5. 5. Foreword In the everyday practice of health, public safety and other human services, mental healthcare has been an important and often poorly understood element. Frequently, better knowledge of mental health and practical strategies to support the mental health of consumers would assist in providing appropriate and effective responses to the needs of people in crisis or people with longer term mental health needs. In extreme circumstances, when people are confronted, for example, by death, terminal illness or violence, and in the more mun- dane circumstances of routine care wherein, for example, confusion, misinformation and unfamiliarity may challenge both consumers and staff to make sense of their situation, the focus on mental health should equal the attention given to the support of physical health. Changes in the provision of healthcare, including greater focus on community- based care and subacute care, which are being introduced as strategies to alleviate the increasing costs and overloading of services experienced in the acute hospital setting, will heighten the need for good basic men- tal health knowledge and practical skills among our health and human service workforce. Mosby’s Pocketbook of Mental Health provides a text that is espe- cially relevant for those at the forefront of these changes and who will increasingly require a good practical knowledge and skill set in mental health. The text provides a broad overview and because of its utility, contemporary approach and focus on practical care, it will be useful for mainstream health practitioners and others such as police, social and human services workers, and emergency services workers. The authors bring to the text their extensive experience in real- world mental healthcare, and this is evident from both the breadth of the content and the practical information provided. The pocketbook is straightforward and readable, providing easy access to the sort of information that practitioners require when working in the field. At times, it will be used to review knowledge and, at other times, it will be used as a quick reference to clinical signs and interventions that can v
  6. 6. vi ■ Foreword be employed in the field. Importantly, the pocketbook format will help to ensure that current research evidence and best practice are brought into play in the clinical setting. Professor Paul Arbon AM Dean, School of Nursing and Midwifery, Faculty of Health Sciences, Flinders University President Elect, World Association for Disaster and Emergency Medicine (WADEM) Chief Commissioner, St John Ambulance Australia
  7. 7. Contents Foreword v Preface ix Authors and reviewers xi Chapter 1 Working in a recovery framework 1 Chapter 2 Essentials for mental health practice 13 Chapter 3 Mental state assessment 25 Chapter 4 Culture and mental health 37 Chapter 5 Common mental illnesses and associated disorders 48 Chapter 6 Psychiatric emergencies 69 Chapter 7 Managing medications 82 Chapter 8 Contemporary talking therapies 99 Chapter 9 Co-occurring medical problems 103 Chapter 10 Loss and grief 109 Chapter 11 Law and ethics 120 Chapter 12 Settings for mental healthcare 128 Appendix 1 Surviving clinical placement 137 Appendix 2 Working with people with challenging behaviours 139 vii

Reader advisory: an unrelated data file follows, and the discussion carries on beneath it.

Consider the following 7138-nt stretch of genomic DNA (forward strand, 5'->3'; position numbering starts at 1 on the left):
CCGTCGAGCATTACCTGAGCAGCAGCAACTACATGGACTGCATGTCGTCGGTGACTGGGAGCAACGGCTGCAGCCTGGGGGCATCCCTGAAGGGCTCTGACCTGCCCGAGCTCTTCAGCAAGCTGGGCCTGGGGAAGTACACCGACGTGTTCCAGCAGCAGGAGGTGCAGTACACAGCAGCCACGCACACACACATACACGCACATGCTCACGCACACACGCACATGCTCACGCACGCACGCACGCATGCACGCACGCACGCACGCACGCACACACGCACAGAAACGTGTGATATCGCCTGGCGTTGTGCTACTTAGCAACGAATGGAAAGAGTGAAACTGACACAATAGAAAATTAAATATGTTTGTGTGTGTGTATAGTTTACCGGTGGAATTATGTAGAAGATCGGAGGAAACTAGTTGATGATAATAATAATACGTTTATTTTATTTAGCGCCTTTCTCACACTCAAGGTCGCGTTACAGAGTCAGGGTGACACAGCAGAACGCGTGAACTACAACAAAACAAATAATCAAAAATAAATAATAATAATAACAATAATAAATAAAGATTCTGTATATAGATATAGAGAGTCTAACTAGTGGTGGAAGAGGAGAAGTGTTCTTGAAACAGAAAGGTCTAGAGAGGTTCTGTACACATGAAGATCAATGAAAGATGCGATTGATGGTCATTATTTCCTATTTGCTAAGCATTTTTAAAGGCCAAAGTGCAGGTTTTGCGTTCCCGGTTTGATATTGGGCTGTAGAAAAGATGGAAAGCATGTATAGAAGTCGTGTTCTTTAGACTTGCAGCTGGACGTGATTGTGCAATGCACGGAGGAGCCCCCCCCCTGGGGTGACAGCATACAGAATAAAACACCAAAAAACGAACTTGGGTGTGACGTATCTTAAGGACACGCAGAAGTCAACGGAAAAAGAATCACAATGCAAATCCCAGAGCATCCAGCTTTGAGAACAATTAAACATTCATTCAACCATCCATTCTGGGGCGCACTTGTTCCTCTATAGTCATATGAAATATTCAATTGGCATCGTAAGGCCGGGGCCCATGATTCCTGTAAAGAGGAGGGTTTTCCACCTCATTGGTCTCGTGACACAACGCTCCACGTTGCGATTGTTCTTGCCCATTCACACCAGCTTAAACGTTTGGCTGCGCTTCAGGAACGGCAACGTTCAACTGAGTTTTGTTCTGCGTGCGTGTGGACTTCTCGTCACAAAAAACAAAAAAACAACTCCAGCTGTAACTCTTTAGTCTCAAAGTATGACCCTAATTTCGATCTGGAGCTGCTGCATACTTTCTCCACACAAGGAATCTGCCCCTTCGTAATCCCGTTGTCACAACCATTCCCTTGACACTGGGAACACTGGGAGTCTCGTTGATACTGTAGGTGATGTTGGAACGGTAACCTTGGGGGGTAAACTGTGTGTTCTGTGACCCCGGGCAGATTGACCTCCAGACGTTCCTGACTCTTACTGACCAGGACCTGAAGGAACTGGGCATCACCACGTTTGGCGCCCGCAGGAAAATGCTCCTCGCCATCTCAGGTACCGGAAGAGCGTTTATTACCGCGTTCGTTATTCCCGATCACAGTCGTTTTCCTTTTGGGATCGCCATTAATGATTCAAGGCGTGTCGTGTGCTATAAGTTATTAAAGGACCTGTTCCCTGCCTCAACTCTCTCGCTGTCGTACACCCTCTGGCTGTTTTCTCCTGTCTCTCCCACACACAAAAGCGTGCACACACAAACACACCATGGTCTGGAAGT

8. 8. viii ■ Contents Appendix 3 Prescription abbreviations 141 Appendix 4 Top 10 tips for people taking psychiatric medication 142 Further reading and resources 143 Glossary 147 Index 165
  9. 9. Preface It is estimated that approximately 450 million people worldwide have a mental health problem, with one in four people experiencing some kind of mental health problem in the course of a year. Following the reform of mental health services, including mainstreaming and the delivery of care within a recovery framework, all health workers now need a range of mental health skills and knowledge in order to practise effectively in their work with mental health consumers and their carers/families. For this reason, we decided to put such a text together, originally devised over dinner in Chinatown in Brisbane in April 2008. This handy, readable text is intended to provide easy access to immediate advice for a range of health professionals, including gen- eral nurses, general practitioners, paramedics, police, mental health workers, drug and alcohol workers, and allied health professionals who encounter people with mental health problems in their daily work. We have endeavoured to distil the core elements of engaging and work- ing with people with mental health problems into practical skills and approaches that can be applied to a range of settings for care. At the core of mental health practice is a focus on social inclusion and recovery, culture, and respect for and promotion of consumer rights in mental healthcare. Accordingly, we have included chapters that reflect these foci and associated ‘hands on’ strategies. We have used text boxes to provide practical tips about what to do in commonly encountered situations. The appendices serve as an aide memoire or checklist for quick reference in relation to, inter alia, working with consumers with challenging behaviours, tips in regard to undertaking a successful clinical placement and guidance to those taking psychi- atric medications. We have included extensive web-based resources to provide the latest bibliography of reliable electronic resources for ease of access. In writing this book we set out to ‘cut to the core’ in terms of what practical, doable and helpful strategies would be of use to health ix